Sitting on the English Channel, the beach is made from a mixture of shingle and sand, although the sand can only be found in the lower parts by the sea.
Swimming in the sea is possible, however, it is important to remember this is the English Channel and the water can be super cold and if the weather is poor, the water can be very rough and dangerous. It was pretty much like this when I was there.
To keep swimmers and those taking part in recreational sports safe, there are plenty of trained lifeguards along the beach as well as in the sea.
Along the beachfront, you will find many little bars and places to get food to enjoy in the sunshine if it makes an appearance.
During the summer heatwaves, you will find that the beach gets very busy and people take day trips from London and the surrounding areas to bask in the uncommon sun.
One thing I loved about Brighton’s beach as that the color of the water was unexpectedly green. It reminded me of water at the beaches in the south of Europe.
I quickly realized that it was the grey skies giving it this hue but I found the water to be absolutely stunning and I couldn’t stop taking photos.
Indulge in Fish and Chips
Fish and chips are one of the most famous dishes in Britain. Consisting of battered fish, normally cod or haddock, and a portion of chips (french fries), you will find fish and chip shops all along the beach promenade.
Personally, I order a piece of fish and a portion of chips which are generously doused in salt and malt vinegar.
A common addition to the meal is mushy peas, which are green peas mashed up and served in a little tub alongside your meal.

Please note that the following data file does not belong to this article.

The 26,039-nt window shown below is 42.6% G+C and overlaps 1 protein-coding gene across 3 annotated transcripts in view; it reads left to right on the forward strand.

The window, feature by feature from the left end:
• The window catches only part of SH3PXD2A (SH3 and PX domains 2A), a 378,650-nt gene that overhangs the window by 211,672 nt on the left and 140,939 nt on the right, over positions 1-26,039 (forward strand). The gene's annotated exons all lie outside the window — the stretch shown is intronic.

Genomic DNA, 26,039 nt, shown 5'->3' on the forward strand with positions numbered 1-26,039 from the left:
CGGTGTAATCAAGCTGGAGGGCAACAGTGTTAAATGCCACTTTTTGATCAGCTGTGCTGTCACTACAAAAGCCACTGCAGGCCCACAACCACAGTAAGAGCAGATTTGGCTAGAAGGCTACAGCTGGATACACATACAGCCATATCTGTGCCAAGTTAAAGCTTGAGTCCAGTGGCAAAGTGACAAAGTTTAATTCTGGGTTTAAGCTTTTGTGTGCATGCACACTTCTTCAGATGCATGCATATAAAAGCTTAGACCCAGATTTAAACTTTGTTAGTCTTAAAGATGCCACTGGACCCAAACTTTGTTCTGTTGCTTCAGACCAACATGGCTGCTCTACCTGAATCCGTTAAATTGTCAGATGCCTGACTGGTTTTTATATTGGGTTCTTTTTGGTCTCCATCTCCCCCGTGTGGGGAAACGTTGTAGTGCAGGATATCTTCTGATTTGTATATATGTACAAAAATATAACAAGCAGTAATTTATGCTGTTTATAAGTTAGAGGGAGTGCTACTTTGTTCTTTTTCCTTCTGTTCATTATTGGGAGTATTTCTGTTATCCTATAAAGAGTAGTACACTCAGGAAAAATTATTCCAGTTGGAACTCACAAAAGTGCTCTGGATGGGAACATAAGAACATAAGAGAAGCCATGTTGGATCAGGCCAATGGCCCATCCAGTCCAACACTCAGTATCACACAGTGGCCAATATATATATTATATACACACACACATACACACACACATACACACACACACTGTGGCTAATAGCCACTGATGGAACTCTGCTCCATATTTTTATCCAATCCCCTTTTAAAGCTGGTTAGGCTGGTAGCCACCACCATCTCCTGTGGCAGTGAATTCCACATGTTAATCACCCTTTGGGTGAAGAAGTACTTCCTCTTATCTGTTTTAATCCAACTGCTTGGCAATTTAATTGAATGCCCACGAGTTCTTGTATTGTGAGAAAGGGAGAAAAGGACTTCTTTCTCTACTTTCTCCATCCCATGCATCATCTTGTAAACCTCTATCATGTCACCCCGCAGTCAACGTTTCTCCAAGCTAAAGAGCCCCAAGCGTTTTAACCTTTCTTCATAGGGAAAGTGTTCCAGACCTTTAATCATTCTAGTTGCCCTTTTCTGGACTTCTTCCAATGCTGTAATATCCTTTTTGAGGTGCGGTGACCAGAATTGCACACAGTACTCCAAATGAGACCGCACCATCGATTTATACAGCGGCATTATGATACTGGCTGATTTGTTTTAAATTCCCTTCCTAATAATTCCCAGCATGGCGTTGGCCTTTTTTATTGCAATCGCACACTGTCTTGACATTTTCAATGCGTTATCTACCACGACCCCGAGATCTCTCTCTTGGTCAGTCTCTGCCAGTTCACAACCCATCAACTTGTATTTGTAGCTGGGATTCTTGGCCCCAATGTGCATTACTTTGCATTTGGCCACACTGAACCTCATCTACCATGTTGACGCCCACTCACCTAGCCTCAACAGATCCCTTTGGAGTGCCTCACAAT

If fish isn’t your thing, try a battered sausage as a nice alternative. Eating your meal is possibly the biggest challenge, however, as seagulls in the area are ballsy and will swoop down and steal your food.
If there is an option to eat inside or under an umbrella, I would take it, otherwise, you will need to find a place away from the birds to try and eat in peace… until the little monsters catch a scent of your delicious meal.
Nevertheless, eating fish and chips is one of the essential things to do in Brighton when you’re there.
Go up the British Airways i360
The latest attraction on the Brighton seafront is the British Airways i360 viewing platform. Rising 137 meters into the air, the fully enclosed viewing platform provides 360-degree views of Brighton and the surrounding areas.
You will enter the viewing platform at the ground level where the glass pod will then rise up into the air, providing incredible views that only get better as you travel towards the heavens.
From the highest point of the journey, there is the possibility to see as far as the Isle of Wight, though this will depend on the weather being very clear and sunny.
The journey itself lasts around 25 minutes. However, you will need to be there 20 minutes before your scheduled trip in order to pass through all the relevant security checks.
The i360 also hosts various events such as sky yoga and silent discos in the air.